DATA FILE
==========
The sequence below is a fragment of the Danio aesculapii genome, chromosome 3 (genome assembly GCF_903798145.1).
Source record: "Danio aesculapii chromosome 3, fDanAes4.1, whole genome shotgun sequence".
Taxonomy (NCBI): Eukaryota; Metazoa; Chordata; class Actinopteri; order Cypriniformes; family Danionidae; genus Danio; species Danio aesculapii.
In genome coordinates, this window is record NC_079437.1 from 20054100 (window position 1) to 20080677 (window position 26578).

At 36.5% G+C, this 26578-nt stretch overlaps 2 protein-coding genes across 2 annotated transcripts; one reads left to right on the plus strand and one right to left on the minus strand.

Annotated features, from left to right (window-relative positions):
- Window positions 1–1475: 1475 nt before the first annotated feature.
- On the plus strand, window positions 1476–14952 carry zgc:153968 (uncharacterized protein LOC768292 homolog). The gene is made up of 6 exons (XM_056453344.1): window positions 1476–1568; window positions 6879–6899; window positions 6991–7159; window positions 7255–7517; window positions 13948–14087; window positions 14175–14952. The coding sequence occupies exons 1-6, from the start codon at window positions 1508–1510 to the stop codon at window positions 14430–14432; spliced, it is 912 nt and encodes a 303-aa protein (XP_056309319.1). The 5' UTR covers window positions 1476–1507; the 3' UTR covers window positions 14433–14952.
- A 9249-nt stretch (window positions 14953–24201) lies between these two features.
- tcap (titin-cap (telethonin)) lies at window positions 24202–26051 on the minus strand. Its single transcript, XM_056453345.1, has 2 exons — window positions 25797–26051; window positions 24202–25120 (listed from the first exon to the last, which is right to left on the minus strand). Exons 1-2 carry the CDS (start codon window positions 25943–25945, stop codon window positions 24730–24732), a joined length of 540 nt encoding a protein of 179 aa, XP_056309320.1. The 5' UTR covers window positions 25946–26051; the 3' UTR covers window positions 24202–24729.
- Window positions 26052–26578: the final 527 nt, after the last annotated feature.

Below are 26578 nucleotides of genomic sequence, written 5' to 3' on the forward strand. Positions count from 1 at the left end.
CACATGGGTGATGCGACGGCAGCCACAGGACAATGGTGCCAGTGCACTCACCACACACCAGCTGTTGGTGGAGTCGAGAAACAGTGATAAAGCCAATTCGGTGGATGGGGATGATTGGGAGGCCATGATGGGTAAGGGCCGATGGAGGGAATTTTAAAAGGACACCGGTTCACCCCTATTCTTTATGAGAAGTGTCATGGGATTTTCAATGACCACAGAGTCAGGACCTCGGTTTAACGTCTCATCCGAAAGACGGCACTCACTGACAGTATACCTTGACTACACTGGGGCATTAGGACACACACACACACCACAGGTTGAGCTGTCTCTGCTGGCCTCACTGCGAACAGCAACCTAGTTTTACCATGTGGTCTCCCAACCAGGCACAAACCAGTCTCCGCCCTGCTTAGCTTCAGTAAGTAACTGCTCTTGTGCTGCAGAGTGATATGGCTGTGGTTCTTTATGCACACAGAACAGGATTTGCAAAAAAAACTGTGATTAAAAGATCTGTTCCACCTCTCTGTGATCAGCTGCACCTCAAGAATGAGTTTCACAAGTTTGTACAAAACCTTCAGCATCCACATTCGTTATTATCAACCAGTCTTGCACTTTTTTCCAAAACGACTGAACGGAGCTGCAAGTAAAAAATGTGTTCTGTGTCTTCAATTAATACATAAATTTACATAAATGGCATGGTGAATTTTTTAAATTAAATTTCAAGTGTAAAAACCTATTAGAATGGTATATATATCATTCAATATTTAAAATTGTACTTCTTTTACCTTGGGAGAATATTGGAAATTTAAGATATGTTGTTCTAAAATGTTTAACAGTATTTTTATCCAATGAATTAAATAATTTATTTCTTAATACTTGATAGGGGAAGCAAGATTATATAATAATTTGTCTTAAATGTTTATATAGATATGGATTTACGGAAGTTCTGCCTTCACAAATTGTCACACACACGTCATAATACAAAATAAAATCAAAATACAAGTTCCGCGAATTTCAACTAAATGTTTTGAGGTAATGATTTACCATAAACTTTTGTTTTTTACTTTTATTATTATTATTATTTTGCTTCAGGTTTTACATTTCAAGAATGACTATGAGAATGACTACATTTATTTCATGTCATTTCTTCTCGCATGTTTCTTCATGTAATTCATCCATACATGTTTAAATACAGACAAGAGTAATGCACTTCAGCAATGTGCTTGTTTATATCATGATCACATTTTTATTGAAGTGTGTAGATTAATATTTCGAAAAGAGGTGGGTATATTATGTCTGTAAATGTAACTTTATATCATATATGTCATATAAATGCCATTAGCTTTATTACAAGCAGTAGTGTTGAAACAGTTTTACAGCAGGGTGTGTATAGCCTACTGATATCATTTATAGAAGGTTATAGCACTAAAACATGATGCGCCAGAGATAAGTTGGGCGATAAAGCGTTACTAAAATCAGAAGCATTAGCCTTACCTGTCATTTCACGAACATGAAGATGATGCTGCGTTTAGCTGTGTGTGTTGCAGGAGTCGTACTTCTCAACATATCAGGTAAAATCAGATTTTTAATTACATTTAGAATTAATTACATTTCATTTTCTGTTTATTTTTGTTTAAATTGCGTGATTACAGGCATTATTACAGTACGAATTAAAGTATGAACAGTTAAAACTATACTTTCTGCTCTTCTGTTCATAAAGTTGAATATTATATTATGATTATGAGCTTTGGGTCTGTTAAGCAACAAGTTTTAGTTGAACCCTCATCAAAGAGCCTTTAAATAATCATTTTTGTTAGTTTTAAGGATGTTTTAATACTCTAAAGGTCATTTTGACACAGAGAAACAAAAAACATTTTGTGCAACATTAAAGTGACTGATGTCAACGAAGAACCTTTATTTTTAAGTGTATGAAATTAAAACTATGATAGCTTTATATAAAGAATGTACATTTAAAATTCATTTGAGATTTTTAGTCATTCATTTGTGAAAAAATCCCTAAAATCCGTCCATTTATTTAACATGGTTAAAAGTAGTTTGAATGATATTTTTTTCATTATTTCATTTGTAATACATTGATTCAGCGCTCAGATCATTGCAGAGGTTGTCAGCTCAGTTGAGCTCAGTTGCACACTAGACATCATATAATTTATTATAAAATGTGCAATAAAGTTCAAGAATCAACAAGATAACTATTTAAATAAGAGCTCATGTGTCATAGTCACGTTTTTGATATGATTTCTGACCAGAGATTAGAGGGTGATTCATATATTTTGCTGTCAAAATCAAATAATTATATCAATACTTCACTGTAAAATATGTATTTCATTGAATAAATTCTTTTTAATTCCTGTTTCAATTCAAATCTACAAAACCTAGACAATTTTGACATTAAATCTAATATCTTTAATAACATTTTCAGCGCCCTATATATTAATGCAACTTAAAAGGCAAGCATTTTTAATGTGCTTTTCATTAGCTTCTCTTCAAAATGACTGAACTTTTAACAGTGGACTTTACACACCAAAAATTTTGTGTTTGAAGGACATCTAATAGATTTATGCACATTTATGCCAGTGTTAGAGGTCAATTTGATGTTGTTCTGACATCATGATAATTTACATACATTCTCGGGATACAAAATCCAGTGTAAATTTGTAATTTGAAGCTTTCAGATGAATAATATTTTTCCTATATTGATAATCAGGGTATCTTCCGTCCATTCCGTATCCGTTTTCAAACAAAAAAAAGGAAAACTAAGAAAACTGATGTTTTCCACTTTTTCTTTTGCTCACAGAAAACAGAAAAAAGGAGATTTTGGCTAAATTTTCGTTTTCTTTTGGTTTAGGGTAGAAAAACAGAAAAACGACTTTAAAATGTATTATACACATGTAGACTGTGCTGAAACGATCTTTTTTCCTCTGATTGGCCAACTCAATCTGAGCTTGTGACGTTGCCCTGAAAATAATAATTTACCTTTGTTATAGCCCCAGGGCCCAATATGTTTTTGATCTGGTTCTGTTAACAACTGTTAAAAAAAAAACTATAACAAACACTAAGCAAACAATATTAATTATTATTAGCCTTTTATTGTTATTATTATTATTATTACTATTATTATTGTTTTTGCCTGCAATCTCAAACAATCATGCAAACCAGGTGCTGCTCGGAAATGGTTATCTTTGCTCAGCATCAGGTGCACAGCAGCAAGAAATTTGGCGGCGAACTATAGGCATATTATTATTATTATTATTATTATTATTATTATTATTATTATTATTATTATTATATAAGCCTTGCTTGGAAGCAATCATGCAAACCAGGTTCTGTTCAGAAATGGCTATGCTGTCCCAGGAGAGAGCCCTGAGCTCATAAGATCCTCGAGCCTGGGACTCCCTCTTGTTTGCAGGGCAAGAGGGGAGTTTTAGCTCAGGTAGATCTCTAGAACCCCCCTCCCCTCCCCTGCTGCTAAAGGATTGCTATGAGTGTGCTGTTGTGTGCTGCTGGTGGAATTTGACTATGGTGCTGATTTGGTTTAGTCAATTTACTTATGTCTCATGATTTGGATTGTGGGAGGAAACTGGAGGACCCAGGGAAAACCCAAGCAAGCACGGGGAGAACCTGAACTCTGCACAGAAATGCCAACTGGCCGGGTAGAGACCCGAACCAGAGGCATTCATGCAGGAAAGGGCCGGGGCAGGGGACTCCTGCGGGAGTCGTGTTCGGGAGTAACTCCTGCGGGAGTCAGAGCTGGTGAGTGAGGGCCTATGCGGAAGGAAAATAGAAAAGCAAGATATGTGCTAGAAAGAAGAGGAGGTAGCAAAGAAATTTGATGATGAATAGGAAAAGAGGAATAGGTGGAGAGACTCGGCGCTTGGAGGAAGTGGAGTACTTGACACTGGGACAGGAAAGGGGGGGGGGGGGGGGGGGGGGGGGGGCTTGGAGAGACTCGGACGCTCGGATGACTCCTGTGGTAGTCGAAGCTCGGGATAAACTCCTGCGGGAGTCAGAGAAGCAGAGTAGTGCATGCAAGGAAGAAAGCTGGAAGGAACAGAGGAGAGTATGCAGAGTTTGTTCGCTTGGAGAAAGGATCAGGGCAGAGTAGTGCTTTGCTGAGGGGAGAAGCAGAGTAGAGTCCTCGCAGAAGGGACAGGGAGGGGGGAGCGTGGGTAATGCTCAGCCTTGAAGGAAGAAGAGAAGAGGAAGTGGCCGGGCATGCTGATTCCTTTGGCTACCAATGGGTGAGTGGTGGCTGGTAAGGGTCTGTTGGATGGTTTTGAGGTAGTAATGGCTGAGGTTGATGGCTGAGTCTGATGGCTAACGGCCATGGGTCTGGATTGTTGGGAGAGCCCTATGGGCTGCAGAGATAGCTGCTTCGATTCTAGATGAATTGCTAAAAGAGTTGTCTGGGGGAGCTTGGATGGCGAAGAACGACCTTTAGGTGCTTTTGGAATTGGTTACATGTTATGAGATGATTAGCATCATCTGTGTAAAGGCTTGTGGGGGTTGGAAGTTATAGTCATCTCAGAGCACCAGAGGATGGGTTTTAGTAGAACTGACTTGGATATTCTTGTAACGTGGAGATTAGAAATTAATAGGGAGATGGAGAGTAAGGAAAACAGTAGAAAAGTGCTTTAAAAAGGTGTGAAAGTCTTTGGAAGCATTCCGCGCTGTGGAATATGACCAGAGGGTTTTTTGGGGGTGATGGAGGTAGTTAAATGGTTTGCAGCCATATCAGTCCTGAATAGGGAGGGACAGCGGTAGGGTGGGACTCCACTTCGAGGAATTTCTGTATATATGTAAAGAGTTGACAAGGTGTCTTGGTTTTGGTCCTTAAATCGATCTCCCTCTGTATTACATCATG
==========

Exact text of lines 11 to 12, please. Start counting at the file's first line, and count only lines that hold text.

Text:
- Window positions 26052–26578: the final 527 nt, after the last annotated feature.

Below are 26578 nucleotides of genomic sequence, written 5' to 3' on the forward strand. Positions count from 1 at the left end.